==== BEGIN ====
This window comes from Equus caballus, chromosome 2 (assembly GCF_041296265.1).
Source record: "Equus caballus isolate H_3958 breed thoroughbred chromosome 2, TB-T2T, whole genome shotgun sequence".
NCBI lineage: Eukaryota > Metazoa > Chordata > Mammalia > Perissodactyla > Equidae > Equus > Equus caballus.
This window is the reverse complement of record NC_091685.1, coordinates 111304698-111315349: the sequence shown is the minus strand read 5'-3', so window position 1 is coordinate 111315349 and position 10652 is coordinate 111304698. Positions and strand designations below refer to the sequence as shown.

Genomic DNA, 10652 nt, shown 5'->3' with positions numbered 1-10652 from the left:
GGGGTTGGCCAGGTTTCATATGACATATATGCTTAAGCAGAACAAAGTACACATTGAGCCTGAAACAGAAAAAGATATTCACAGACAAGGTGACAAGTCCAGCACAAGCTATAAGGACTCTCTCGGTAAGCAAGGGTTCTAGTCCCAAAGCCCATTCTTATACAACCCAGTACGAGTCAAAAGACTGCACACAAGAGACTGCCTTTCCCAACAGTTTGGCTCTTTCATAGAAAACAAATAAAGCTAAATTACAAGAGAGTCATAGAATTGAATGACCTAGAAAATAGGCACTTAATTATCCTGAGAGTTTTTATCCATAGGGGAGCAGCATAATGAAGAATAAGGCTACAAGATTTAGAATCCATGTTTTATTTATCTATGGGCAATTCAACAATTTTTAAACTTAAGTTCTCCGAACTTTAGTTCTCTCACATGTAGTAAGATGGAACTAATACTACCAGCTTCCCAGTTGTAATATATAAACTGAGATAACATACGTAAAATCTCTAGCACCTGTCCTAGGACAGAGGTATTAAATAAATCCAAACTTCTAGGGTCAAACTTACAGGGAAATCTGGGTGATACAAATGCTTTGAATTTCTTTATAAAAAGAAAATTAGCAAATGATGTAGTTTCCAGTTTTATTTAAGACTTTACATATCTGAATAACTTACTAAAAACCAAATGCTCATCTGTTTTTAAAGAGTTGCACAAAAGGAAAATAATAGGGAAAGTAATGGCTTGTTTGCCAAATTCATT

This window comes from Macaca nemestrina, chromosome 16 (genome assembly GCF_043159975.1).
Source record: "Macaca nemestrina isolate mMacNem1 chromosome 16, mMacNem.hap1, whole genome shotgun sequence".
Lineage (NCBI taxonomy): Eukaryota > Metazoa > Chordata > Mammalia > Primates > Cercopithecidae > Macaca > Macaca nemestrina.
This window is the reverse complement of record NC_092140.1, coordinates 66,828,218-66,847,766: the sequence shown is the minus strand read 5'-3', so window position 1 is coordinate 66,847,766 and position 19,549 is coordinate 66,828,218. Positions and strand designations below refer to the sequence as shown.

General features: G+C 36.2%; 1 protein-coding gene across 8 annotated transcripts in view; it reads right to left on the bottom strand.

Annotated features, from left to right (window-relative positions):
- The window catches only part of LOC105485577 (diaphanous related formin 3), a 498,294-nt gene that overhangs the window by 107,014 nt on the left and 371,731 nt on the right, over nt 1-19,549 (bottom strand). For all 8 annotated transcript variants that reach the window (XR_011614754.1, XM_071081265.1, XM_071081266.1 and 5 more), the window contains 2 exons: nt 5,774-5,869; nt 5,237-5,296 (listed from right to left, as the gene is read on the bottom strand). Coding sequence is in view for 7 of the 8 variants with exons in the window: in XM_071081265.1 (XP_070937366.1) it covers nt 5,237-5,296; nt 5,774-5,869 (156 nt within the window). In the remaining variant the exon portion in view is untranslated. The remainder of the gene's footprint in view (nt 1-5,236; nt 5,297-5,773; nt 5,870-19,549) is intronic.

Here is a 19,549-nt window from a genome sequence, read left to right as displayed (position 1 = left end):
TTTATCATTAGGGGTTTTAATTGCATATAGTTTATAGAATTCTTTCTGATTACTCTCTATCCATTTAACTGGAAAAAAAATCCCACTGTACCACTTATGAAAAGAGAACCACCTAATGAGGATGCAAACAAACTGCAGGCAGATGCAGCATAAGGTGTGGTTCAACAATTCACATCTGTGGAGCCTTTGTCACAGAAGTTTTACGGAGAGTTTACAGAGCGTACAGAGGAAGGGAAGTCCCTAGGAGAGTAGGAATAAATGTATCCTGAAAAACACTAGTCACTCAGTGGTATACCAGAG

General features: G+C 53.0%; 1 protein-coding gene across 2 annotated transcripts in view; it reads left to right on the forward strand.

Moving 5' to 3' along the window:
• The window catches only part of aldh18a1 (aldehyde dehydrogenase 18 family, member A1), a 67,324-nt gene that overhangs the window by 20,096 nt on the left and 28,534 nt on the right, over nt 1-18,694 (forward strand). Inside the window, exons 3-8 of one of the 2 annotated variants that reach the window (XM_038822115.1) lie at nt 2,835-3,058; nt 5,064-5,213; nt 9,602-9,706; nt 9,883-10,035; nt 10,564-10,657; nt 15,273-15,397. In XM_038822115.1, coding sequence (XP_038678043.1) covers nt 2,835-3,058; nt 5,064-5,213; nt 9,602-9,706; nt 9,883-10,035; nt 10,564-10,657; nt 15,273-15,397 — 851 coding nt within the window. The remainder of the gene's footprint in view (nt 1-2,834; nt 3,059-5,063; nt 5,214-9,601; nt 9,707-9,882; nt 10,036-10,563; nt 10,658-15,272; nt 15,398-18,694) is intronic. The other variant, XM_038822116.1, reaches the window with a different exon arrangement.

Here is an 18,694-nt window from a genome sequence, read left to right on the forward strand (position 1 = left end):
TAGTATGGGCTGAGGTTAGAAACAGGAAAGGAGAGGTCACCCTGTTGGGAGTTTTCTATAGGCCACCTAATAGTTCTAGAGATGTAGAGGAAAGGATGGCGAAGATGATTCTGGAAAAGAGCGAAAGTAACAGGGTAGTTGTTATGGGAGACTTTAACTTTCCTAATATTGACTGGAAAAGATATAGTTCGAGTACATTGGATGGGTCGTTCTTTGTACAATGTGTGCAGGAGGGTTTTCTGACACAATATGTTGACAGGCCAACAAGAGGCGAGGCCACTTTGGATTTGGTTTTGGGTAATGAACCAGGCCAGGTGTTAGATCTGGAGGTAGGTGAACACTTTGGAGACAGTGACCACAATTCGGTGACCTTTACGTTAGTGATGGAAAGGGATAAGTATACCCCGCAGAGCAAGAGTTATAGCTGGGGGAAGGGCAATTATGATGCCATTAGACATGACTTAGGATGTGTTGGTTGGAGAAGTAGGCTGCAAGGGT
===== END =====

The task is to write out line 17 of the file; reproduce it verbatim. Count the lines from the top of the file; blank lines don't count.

Moving 5' to 3' along the window: